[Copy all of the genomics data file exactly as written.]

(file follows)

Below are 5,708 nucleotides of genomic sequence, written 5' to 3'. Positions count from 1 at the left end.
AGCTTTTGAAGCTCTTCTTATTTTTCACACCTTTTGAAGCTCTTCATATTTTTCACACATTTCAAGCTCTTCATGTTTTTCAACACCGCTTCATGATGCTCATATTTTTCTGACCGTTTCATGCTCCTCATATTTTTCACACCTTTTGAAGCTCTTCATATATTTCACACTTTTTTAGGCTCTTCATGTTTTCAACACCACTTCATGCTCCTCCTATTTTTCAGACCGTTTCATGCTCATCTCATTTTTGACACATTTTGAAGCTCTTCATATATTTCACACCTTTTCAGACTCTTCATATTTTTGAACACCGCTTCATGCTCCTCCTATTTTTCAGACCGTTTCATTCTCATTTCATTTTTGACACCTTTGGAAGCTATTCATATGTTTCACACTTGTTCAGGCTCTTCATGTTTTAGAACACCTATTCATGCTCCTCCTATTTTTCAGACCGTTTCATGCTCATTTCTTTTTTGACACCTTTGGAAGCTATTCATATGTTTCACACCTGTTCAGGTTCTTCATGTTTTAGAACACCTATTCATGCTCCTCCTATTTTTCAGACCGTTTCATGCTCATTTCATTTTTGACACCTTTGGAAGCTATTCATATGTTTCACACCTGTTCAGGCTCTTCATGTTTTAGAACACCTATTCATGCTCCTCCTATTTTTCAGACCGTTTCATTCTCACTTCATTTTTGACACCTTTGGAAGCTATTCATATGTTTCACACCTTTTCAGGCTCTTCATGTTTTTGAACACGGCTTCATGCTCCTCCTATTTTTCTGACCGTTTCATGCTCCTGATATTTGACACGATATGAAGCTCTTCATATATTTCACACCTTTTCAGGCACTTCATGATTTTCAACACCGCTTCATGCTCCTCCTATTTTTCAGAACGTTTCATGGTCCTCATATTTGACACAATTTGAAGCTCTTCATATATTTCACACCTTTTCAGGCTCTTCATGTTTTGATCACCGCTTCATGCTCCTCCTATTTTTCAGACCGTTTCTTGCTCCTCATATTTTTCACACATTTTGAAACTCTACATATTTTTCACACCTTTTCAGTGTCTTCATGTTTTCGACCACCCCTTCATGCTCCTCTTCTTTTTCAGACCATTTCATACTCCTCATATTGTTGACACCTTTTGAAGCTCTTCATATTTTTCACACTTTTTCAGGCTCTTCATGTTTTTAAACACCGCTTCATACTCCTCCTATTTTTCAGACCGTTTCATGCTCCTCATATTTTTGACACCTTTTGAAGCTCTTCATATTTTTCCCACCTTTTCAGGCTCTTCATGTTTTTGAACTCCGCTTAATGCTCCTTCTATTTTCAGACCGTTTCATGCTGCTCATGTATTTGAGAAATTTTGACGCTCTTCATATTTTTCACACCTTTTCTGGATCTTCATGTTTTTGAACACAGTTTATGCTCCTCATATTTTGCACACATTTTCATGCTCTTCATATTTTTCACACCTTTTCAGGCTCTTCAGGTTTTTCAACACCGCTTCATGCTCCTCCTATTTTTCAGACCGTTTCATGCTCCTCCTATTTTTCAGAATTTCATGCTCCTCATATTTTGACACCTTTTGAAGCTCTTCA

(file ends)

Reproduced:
Below are 5,708 nucleotides of genomic sequence, written 5' to 3'. Positions count from 1 at the left end.
AGCTTTTGAAGCTCTTCTTATTTTTCACACCTTTTGAAGCTCTTCATATTTTTCACACATTTCAAGCTCTTCATGTTTTTCAACACCGCTTCATGATGCTCATATTTTTCTGACCGTTTCATGCTCCTCATATTTTTCACACCTTTTGAAGCTCTTCATATATTTCACACTTTTTTAGGCTCTTCATGTTTTCAACACCACTTCATGCTCCTCCTATTTTTCAGACCGTTTCATGCTCATCTCATTTTTGACACATTTTGAAGCTCTTCATATATTTCACACCTTTTCAGACTCTTCATATTTTTGAACACCGCTTCATGCTCCTCCTATTTTTCAGACCGTTTCATTCTCATTTCATTTTTGACACCTTTGGAAGCTATTCATATGTTTCACACTTGTTCAGGCTCTTCATGTTTTAGAACACCTATTCATGCTCCTCCTATTTTTCAGACCGTTTCATGCTCATTTCTTTTTTGACACCTTTGGAAGCTATTCATATGTTTCACACCTGTTCAGGTTCTTCATGTTTTAGAACACCTATTCATGCTCCTCCTATTTTTCAGACCGTTTCATGCTCATTTCATTTTTGACACCTTTGGAAGCTATTCATATGTTTCACACCTGTTCAGGCTCTTCATGTTTTAGAACACCTATTCATGCTCCTCCTATTTTTCAGACCGTTTCATTCTCACTTCATTTTTGACACCTTTGGAAGCTATTCATATGTTTCACACCTTTTCAGGCTCTTCATGTTTTTGAACACGGCTTCATGCTCCTCCTATTTTTCTGACCGTTTCATGCTCCTGATATTTGACACGATATGAAGCTCTTCATATATTTCACACCTTTTCAGGCACTTCATGATTTTCAACACCGCTTCATGCTCCTCCTATTTTTCAGAACGTTTCATGGTCCTCATATTTGACACAATTTGAAGCTCTTCATATATTTCACACCTTTTCAGGCTCTTCATGTTTTGATCACCGCTTCATGCTCCTCCTATTTTTCAGACCGTTTCTTGCTCCTCATATTTTTCACACATTTTGAAACTCTACATATTTTTCACACCTTTTCAGTGTCTTCATGTTTTCGACCACCCCTTCATGCTCCTCTTCTTTTTCAGACCATTTCATACTCCTCATATTGTTGACACCTTTTGAAGCTCTTCATATTTTTCACACTTTTTCAGGCTCTTCATGTTTTTAAACACCGCTTCATACTCCTCCTATTTTTCAGACCGTTTCATGCTCCTCATATTTTTGACACCTTTTGAAGCTCTTCATATTTTTCCCACCTTTTCAGGCTCTTCATGTTTTTGAACTCCGCTTAATGCTCCTTCTATTTTCAGACCGTTTCATGCTGCTCATGTATTTGAGAAATTTTGACGCTCTTCATATTTTTCACACCTTTTCTGGATCTTCATGTTTTTGAACACAGTTTATGCTCCTCATATTTTGCACACATTTTCATGCTCTTCATATTTTTCACACCTTTTCAGGCTCTTCAGGTTTTTCAACACCGCTTCATGCTCCTCCTATTTTTCAGACCGTTTCATGCTCCTCCTATTTTTCAGAATTTCATGCTCCTCATATTTTGACACCTTTTGAAGCTCTTCA